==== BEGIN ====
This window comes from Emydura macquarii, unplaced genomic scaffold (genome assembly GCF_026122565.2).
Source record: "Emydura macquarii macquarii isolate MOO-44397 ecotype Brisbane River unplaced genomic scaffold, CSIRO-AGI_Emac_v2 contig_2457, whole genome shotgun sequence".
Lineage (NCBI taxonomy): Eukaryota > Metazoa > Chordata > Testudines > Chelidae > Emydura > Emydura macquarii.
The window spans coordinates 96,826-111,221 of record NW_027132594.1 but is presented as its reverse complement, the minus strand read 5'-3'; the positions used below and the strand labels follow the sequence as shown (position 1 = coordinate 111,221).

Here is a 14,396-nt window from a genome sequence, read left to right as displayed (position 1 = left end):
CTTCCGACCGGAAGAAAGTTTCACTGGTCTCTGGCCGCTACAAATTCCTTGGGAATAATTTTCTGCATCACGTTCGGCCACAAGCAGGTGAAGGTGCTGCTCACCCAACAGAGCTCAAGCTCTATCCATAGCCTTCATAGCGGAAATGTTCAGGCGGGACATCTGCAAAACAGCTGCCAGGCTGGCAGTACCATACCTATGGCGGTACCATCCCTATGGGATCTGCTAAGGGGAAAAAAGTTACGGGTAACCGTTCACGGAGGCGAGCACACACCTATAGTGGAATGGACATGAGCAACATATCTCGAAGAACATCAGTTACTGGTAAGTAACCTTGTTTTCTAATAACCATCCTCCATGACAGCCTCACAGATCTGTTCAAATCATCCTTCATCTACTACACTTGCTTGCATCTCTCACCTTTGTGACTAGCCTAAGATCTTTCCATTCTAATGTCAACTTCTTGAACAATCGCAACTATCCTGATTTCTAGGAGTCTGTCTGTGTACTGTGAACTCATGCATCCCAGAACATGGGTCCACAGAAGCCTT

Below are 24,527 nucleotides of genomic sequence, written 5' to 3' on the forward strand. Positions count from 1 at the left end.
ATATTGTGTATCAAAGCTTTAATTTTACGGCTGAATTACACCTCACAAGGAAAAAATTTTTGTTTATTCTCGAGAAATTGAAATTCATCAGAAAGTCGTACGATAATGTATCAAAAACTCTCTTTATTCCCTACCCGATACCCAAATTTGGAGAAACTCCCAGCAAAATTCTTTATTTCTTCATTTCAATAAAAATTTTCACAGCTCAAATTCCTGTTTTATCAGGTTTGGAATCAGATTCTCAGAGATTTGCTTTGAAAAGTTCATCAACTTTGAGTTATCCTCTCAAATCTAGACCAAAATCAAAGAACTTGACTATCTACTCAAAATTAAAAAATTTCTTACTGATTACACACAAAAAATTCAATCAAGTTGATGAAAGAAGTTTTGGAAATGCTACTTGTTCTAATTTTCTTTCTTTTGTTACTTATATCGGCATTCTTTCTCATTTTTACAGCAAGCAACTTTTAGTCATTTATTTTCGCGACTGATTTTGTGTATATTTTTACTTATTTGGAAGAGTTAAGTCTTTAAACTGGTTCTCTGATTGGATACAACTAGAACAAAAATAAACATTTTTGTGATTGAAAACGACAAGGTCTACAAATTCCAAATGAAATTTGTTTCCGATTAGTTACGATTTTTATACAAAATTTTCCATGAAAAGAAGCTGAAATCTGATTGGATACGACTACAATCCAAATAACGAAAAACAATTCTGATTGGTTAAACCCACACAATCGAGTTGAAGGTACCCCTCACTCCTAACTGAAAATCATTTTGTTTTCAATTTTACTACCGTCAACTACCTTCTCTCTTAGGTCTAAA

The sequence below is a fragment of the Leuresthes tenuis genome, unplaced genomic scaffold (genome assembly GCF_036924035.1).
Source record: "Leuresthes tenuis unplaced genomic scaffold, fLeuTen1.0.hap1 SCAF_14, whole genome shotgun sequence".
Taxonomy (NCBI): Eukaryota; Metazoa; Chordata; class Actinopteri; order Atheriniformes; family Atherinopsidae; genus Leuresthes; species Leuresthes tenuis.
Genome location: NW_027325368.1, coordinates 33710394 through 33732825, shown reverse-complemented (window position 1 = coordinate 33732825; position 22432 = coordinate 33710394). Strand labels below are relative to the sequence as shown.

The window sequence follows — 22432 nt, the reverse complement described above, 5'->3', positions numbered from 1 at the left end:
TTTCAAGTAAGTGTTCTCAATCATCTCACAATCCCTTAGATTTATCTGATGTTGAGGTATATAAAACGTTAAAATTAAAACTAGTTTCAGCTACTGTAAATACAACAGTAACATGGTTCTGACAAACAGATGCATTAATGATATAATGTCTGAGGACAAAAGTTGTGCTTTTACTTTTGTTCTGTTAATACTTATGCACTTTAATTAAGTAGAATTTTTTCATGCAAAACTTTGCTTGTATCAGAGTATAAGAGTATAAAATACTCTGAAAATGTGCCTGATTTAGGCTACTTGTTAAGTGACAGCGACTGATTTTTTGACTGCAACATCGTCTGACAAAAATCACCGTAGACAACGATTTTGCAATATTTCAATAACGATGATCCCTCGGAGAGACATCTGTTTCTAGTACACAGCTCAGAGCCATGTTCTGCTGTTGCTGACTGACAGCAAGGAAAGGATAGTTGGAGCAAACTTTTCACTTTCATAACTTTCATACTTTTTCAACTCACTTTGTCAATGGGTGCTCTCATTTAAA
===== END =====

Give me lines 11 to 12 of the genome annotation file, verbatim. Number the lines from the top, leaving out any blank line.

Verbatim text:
Taxonomy (NCBI): Eukaryota; Metazoa; Chordata; class Actinopteri; order Atheriniformes; family Atherinopsidae; genus Leuresthes; species Leuresthes tenuis.
Genome location: NW_027325368.1, coordinates 33710394 through 33732825, shown reverse-complemented (window position 1 = coordinate 33732825; position 22432 = coordinate 33710394). Strand labels below are relative to the sequence as shown.